Quantcast

Missing Link Between Planets and Stars Found

April 10, 2008

Brown
dwarfs are the oddballs of the cosmos, more massive than planets but not heavy
enough to generate the thermonuclear fusion that powers real stars. Now
astronomers have found the coldest brown dwarf to date.

The failed
star might represent a new class of objects that are a missing link between
planets and stars
.

The cold
brown dwarf floats freely in space, not bound to a star. Its mass is somewhere
between 15 and 30 times that of Jupiter. And it is about 660 degrees Fahrenheit
(350 Celsius), cooler than any other known object in its class.

The surface
of the sun is about 11,000 degrees F (6,000 degrees C). The temperature at the top of Jupiter’s clouds is about -230 degrees F
(-145 degrees C), though at its core the mercury soars to 3,000 degrees F
(24,000 degrees C).

The
brown dwarf, named CFBDS J005910.83-011401.3, is about 40 light-years from our
solar system. It was found by an international team using the Canada France
Hawaii Telescope and Gemini North Telescope, both located in Hawaii, and the a
European Southern Observatory telescope in Chile.

Oddballs

The
mass of brown dwarfs is usually less than 70 Jupiter masses. In contrast to a
star like our sun, which spends most of its lifetime burning hydrogen and
keeping a constant internal temperature, a brown dwarf spends its lifetime
getting colder and colder.

The
first
brown dwarfs
were detected in 1995. Since then, they have been found to
share common properties with giant planets, while differences remain. For
example, clouds of dust and aerosols, as well as large amounts of methane, were
detected in the atmospheres of the coolest brown dwarfs, just as in the
atmosphere of Jupiter and Saturn.

However,
there were still two major differences. In the brown dwarf atmospheres, water
is always in gaseous state, while it condenses into water ice in giant planets;
and ammonia has never been detected in the brown dwarf, while it is a major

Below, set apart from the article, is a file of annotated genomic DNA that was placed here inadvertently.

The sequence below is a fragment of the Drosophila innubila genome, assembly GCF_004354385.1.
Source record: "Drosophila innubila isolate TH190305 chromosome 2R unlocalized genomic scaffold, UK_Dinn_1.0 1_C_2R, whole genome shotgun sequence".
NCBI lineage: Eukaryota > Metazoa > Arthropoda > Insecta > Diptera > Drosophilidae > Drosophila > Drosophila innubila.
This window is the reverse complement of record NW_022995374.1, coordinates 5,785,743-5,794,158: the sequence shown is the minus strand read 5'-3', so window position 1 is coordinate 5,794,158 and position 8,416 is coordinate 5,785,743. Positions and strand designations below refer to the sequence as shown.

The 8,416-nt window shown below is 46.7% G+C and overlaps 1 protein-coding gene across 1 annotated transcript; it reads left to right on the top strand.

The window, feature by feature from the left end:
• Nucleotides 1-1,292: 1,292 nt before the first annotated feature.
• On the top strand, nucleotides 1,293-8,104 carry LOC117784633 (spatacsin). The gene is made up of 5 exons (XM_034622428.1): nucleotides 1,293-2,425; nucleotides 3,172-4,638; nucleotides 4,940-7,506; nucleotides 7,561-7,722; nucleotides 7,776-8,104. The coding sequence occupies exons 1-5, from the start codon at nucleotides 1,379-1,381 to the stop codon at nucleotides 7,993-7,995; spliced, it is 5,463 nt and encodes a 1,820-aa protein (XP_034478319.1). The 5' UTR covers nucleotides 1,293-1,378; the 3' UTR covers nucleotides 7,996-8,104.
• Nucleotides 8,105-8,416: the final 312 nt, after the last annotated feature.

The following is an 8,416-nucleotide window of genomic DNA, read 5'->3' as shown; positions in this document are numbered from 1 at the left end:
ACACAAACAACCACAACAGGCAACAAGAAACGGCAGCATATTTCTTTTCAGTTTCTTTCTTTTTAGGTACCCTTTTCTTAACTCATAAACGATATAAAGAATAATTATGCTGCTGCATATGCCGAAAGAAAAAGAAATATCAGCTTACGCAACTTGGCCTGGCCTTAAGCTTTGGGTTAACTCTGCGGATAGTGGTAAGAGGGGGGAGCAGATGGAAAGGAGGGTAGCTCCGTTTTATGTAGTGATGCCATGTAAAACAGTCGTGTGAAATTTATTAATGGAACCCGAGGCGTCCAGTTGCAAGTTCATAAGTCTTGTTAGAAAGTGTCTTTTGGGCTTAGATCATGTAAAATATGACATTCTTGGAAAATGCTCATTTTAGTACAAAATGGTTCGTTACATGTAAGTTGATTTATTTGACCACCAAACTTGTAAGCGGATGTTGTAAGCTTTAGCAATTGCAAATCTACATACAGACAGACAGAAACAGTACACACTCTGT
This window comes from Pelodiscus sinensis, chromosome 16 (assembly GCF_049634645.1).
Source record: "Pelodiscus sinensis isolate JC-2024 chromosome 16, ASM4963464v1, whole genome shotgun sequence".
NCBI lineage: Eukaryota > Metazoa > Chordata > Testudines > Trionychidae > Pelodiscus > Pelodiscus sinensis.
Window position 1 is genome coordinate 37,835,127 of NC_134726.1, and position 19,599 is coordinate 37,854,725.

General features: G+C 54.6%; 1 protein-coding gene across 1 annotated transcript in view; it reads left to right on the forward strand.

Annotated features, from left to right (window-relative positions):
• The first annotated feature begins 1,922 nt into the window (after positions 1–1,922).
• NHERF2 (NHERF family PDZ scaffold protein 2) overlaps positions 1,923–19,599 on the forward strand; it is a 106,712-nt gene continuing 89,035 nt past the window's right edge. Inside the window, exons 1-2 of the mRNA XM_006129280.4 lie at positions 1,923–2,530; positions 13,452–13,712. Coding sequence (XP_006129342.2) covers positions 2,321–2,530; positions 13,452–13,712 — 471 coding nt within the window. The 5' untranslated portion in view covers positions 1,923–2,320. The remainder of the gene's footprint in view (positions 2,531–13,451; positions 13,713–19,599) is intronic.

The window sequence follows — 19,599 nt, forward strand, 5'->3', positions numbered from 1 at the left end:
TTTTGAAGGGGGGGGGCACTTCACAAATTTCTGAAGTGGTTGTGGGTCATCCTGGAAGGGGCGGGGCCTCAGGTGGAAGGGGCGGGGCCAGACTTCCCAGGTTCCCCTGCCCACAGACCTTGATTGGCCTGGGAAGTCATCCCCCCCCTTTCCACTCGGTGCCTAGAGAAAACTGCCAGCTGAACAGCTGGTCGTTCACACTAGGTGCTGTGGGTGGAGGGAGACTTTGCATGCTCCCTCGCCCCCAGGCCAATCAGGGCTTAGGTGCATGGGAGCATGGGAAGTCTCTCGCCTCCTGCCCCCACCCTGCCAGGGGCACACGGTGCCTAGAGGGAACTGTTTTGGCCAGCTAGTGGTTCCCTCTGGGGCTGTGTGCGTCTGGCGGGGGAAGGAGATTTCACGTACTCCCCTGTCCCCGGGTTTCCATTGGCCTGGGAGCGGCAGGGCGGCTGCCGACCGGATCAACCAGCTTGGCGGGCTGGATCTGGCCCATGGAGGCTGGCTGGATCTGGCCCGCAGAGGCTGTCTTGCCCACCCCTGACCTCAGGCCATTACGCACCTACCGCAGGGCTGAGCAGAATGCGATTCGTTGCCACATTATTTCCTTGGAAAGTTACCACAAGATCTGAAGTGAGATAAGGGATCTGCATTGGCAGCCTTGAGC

component from Jupiter’s atmosphere.

Cooler still

The
newly-discovered brown dwarf looks much more like a giant
planet
than the known classes of brown dwarfs, both because of its low
temperature and because of the presence of ammonia.

To
date, two classes of brown dwarfs have been known: the L dwarfs (temperature of
2,100 to 3,600 Fahrenheit (1,200-2,000 C), which have clouds of dust and
aerosols in their high atmosphere, and the T dwarfs (temperature lower than
2,100 F), which have a very different spectrum because of methane forming in
their atmosphere.

Because
it contains ammonia and has a much lower temperature than do L and T dwarfs,
CFBDS0059 might be the protoype of a new class of brown dwarfs to be called the
Y dwarfs, the researchers propose. This new class would become the coldest
stellar objects, hence the missing link toward giant planets.

Almost a planet

This
discovery also has important implications in the study of extrasolar planets.

The
atmosphere
of brown dwarfs
looks very much like that of giant planets, therefore the
same models are used to reproduce their physical conditions. Such modeling
requires to be constrained with observations. Observing the atmospheres of
extrasolar planets is indeed very hard because the light from the planets is
embedded in the much stronger light from their parent star. Because brown
dwarfs are sometimes isolated bodies, with no stars nearby, they are much
easier to observe.

So
looking to brown
dwarfs
with a temperature close to that of the giant planets will help in
constraining the models of extrasolar planets’ atmospheres, the researchers
said.

The
discovery, led by researchers at Observatoire de Grenoble in France, the Canada
France Hawaii Telescope, the University of Ottowa and other institutions will
be detailed in the journal Astronomy & Astrophysics.


Source: imaginova



comments powered by Disqus